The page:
China's American Daughter: Ida Pruitt (1888–1985) (review)

China's American Daughter: Ida Pruitt (1888–1985) (review) 484 China Review International: Vol. 14, No. 2, Fall 2007 5. Unlike Jia, I have translated you as "obtain" rather than "exist" or "existence" to better capture the senses of both "being" and "having" carried by the Chinese term, and to suggest a shift away from the ontology of individual beings implied by Western discourses on existence and toward a relational ontology more compatible with both classical Chinese thought and Buddhism. Marjorie King. China's American Daughter: Ida Pruitt (1888­1985). Sha Tin, Hong Kong: Chinese University Press, 2006. xxiv, 287 pp. Paperback $23.00, Isbn 962­996­221­7. Ida Pruitt's book Daughter of Han has been a bestseller for Stanford University Press since it was issued in paperback in 1967. Its first-person account of an ordinary Chinese woman's travails in late Qing and republican-era China has made it a favorite for instructors of survey-level classes, whose orders have kept the book continuously in print for forty years. Countless students suffered with Ning Lao T'ai-t'ai, the fiftyish domestic servant whose story is told in the book, when her "opium sot" of a husband sold their daughter--not once, but twice--to satisfy his drug addiction. This daughter, named Mantze, ends up married to another opium http://www.deepdyve.com/assets/images/DeepDyve-Logo-lg.png China Review International University of Hawai'I Press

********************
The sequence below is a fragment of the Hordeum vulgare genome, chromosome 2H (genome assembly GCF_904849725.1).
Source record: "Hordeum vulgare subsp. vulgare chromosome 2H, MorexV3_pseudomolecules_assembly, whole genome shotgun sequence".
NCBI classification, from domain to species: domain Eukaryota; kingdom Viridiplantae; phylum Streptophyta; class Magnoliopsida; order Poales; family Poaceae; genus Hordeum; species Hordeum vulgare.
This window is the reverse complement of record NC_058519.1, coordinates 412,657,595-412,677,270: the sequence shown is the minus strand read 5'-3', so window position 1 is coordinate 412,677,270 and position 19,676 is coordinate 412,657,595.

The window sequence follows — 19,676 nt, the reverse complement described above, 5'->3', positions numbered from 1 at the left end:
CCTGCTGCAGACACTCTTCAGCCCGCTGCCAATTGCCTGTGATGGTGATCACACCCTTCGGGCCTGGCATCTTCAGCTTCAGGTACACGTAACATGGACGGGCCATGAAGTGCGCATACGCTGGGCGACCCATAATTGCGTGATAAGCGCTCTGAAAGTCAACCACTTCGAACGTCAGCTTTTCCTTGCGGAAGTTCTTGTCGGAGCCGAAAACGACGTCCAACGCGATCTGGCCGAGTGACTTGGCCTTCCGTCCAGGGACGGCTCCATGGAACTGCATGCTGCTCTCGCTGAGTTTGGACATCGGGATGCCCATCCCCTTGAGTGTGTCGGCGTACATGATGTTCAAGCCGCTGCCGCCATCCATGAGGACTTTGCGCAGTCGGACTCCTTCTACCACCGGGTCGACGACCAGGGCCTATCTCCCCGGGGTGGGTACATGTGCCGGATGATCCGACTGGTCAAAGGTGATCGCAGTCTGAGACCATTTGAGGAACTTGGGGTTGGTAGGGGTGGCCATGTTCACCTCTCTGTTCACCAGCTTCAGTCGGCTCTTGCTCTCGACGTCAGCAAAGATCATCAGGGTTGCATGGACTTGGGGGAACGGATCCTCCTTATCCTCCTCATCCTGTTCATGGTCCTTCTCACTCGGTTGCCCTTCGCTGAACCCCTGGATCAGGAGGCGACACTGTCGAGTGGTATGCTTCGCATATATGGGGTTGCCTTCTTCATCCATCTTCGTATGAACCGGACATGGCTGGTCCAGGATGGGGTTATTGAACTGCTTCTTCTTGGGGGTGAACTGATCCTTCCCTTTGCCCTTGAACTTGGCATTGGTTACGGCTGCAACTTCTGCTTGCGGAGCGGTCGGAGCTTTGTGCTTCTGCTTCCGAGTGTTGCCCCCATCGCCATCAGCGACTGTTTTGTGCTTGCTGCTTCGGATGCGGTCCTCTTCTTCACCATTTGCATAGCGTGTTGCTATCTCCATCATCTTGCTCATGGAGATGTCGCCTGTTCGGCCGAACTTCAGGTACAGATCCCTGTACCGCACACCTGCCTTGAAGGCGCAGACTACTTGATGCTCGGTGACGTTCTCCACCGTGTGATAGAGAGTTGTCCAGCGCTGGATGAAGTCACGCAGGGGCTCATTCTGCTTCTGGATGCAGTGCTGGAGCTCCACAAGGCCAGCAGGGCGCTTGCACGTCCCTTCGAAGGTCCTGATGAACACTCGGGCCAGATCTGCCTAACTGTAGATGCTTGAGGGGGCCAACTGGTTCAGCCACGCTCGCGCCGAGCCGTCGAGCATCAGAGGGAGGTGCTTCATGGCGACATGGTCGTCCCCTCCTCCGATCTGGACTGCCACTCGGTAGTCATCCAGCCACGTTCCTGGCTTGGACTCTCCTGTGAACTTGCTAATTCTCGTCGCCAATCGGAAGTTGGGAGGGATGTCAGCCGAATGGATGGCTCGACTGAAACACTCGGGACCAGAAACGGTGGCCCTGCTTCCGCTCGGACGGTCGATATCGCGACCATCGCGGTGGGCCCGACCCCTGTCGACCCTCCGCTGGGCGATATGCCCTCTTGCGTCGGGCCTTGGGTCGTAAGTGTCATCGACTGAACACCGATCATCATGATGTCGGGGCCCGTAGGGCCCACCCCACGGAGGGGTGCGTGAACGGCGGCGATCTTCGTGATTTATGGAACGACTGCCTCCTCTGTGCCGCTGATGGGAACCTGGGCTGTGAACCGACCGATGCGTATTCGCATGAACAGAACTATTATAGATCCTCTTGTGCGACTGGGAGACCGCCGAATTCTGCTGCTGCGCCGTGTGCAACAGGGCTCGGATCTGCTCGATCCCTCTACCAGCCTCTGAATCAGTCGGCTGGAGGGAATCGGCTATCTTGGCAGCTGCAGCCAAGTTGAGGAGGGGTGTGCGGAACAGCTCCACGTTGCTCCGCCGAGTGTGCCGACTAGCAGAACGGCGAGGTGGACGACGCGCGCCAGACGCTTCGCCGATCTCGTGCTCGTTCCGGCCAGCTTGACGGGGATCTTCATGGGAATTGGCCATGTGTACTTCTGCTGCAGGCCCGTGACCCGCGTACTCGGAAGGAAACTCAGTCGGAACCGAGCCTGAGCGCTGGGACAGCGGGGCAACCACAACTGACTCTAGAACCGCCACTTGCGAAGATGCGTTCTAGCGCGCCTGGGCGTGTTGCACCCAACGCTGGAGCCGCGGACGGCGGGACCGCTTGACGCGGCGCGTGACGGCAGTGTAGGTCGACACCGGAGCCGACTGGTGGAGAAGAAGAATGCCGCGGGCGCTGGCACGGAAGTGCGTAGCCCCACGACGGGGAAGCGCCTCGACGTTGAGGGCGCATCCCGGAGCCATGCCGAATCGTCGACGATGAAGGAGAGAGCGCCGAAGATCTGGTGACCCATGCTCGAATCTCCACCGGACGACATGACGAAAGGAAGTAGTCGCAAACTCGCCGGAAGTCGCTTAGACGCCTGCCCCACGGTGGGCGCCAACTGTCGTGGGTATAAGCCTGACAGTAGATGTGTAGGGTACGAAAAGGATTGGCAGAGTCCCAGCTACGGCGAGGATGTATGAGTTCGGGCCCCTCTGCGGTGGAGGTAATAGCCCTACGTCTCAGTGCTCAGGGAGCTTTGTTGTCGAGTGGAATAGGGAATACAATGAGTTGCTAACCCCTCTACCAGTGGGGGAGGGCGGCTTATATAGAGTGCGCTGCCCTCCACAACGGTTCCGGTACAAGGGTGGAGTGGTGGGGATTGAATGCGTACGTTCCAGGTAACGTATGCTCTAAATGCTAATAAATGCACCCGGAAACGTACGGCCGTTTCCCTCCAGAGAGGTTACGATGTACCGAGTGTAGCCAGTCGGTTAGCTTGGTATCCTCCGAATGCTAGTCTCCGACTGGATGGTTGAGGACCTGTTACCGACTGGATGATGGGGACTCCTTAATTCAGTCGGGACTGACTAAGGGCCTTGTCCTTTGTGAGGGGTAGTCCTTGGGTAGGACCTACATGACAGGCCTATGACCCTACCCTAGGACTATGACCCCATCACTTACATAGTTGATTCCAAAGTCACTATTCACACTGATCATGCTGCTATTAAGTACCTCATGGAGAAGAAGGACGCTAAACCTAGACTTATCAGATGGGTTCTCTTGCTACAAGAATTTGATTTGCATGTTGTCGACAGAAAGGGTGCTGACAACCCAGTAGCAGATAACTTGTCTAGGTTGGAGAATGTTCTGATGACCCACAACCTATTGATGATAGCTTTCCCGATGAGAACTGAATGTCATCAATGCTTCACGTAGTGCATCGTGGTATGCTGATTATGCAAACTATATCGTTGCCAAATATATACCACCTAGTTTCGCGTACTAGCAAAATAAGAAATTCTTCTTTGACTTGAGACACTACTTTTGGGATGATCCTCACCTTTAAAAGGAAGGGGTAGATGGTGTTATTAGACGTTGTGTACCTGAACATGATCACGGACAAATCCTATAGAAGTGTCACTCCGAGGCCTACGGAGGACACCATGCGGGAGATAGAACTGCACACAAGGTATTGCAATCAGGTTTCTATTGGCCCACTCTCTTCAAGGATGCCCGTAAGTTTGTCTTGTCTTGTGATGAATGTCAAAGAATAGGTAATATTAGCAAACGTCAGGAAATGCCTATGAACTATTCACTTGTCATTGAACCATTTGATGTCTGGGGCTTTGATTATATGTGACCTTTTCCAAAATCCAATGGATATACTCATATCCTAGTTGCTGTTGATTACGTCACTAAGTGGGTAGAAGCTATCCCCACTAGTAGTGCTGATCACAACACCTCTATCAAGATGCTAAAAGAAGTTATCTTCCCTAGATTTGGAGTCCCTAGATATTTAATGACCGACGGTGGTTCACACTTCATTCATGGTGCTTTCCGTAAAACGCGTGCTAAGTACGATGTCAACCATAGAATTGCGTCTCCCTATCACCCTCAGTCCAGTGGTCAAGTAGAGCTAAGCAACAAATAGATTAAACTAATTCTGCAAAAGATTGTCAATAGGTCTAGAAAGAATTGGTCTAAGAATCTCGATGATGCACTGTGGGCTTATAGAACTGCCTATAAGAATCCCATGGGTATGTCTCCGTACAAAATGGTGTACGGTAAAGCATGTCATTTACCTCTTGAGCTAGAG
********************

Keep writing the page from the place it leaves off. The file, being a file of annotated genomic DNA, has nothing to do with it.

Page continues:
China's American Daughter: Ida Pruitt (1888–1985) (review)

China Review International, Volume 14 (2) – Nov 28, 2008

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Publisher
University of Hawai'I Press
Copyright
Copyright © 2008 University of Hawai'i Press
ISSN
1527-9367
Publisher site
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Abstract

484 China Review International: Vol. 14, No. 2, Fall 2007 5. Unlike Jia, I have translated you as "obtain" rather than "exist" or "existence" to better capture the senses of both "being" and "having" carried by the Chinese term, and to suggest a shift away from the ontology of individual beings implied by Western discourses on existence and toward a relational ontology more compatible with both classical Chinese thought and Buddhism. Marjorie King. China's American Daughter: Ida Pruitt (1888­1985). Sha Tin, Hong Kong: Chinese University Press, 2006. xxiv, 287 pp. Paperback $23.00, Isbn 962­996­221­7. Ida Pruitt's book Daughter of Han has been a bestseller for Stanford University Press since it was issued in paperback in 1967. Its first-person account of an ordinary Chinese woman's travails in late Qing and republican-era China has made it a favorite for instructors of survey-level classes, whose orders have kept the book continuously in print for forty years. Countless students suffered with Ning Lao T'ai-t'ai, the fiftyish domestic servant whose story is told in the book, when her "opium sot" of a husband sold their daughter--not once, but twice--to satisfy his drug addiction. This daughter, named Mantze, ends up married to another opium

Journal

China Review InternationalUniversity of Hawai'I Press

Published: Nov 28, 2008

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